Supervisors discuss new tax

Hold shortest meeting on record

By Heather Michon, correspondent

The Fluvanna County Board of Supervisors set a new record for the shortest regular meeting Wednesday (Jan. 23) night, with just 20 minutes passing between Chair Mike Sheridan’s opening and closing gavel.

There were no public comments. No public hearings. No action items. County Administrator Steve Nichols finished his report in about five minutes.

The only vote was on the consent agenda, a group of routine items that can be approved as a single package. The agenda passed with just a couple minor questions from members.

Under new business, Supervisor Patricia Eager mentioned the idea of a instituting an occupancy or lodging tax, now that changes to the zoning regulations allow residents to offer short-term rentals through AirBnB and other rental portals.

Greene County has instituted a 5 percent occupancy tax that has resulted in $55,000 in revenue.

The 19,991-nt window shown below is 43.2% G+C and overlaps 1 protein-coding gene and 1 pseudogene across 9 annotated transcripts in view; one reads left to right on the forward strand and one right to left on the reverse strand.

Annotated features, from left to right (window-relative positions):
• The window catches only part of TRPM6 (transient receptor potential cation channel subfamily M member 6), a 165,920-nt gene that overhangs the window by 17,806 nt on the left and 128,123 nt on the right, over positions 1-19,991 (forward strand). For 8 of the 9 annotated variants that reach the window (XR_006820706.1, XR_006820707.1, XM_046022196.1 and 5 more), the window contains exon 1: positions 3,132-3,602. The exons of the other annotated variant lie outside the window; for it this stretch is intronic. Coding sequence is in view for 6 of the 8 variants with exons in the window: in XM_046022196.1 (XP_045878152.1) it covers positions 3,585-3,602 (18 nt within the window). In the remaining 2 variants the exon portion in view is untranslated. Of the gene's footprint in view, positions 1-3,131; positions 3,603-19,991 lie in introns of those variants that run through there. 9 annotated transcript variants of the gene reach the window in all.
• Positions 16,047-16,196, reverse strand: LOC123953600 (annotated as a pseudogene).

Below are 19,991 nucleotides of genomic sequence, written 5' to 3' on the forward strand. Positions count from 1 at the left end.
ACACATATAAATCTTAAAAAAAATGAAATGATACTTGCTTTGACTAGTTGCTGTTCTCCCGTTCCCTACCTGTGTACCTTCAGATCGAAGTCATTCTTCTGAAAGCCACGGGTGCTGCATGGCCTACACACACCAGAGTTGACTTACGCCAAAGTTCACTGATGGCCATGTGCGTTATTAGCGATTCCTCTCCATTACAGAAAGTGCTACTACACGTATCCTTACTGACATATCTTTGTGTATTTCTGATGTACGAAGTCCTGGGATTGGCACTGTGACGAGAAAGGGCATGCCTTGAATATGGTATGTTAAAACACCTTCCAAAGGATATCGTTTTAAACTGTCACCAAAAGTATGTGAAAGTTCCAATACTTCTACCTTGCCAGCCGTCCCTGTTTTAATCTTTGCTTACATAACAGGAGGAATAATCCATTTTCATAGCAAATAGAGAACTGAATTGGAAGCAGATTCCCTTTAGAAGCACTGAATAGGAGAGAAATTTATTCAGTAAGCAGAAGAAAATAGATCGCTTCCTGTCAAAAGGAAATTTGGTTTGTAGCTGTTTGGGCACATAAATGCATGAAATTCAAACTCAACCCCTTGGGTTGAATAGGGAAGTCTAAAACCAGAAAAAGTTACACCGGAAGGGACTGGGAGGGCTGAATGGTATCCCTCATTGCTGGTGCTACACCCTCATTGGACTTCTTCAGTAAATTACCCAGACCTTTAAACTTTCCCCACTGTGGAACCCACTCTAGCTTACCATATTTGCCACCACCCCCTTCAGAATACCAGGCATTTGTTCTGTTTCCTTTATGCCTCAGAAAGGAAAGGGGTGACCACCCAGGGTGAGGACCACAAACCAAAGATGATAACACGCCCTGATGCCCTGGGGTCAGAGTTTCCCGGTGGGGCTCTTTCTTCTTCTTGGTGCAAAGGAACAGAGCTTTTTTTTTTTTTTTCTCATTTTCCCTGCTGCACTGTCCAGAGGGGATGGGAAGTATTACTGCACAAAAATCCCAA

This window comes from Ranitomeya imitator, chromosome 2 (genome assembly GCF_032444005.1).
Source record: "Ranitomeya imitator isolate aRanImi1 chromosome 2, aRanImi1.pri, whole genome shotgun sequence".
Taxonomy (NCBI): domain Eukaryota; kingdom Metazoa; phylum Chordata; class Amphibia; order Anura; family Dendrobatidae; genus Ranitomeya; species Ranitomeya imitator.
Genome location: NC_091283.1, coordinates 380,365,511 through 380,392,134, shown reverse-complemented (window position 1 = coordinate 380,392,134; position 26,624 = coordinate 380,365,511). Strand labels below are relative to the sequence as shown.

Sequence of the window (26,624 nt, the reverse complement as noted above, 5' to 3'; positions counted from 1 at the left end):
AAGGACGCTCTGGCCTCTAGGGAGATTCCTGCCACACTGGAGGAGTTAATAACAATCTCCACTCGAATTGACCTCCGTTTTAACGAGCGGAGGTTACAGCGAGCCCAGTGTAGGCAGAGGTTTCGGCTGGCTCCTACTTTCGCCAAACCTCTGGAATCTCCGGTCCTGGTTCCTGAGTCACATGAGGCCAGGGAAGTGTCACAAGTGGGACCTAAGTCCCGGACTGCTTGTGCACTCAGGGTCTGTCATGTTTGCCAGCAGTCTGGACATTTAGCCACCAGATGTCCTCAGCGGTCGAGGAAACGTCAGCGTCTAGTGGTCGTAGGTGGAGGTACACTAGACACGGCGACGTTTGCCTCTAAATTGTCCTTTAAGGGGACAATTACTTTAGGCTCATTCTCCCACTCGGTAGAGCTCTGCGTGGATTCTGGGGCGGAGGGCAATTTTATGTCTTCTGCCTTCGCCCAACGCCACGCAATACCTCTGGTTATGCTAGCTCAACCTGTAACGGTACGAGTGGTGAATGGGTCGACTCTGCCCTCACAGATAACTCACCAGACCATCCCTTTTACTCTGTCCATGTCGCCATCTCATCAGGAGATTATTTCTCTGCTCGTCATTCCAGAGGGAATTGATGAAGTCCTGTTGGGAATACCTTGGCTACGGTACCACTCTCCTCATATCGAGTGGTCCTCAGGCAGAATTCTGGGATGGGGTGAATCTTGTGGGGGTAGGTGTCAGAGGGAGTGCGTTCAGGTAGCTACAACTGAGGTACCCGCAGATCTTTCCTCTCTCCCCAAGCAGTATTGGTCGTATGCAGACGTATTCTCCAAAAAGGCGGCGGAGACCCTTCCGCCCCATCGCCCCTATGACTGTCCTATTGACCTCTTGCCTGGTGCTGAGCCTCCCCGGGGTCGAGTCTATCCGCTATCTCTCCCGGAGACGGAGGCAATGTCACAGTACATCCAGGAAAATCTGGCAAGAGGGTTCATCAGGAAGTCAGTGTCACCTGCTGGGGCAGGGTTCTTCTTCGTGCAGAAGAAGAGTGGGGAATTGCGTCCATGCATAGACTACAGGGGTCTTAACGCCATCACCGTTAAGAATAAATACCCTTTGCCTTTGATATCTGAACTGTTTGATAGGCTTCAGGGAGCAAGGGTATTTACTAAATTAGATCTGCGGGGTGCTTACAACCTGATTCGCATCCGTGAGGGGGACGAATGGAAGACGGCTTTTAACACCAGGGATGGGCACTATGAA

“I say just leave people alone,” said Supervisor Don Weaver, arguing that the problem is that they spend too much, not take in too little tax money. “We’re always looking for another dollar.”

Nichols said he’d add an item to a future agenda for a more formal discussion.

And then the meeting was over.

Basically, it was the super blood wolf moon of board gatherings: a rare confluence of events that produced something unusual. (Although it should be noted that the recent eclipse lasted considerably longer than the meeting.)

There was some debate as to whether the previous record was 54 minutes or one hour.

This is not to say the board was slacking off. It’s the budget season, after all.

They first convened at 4 p.m. to hear presentations from 14 different area nonprofits, ranging from the Piedmont Housing Alliance to the Monticello Area Community Action Agency (MACAA) to the Thomas Jefferson Soil & Water Conservation District.

After that, they broke for dinner before reconvening for the regular meeting.

And following the short regular meeting, they went into a closed session, where they discuss legal and personnel matters. Board clerk Kelly Belanger Harris said in an email that session ended at 8:15 p.m.

As they continue working on the 2020 budget, supervisors will be meeting weekly for the next couple of months. “Better clear your Wednesday nights,” Nichols said.

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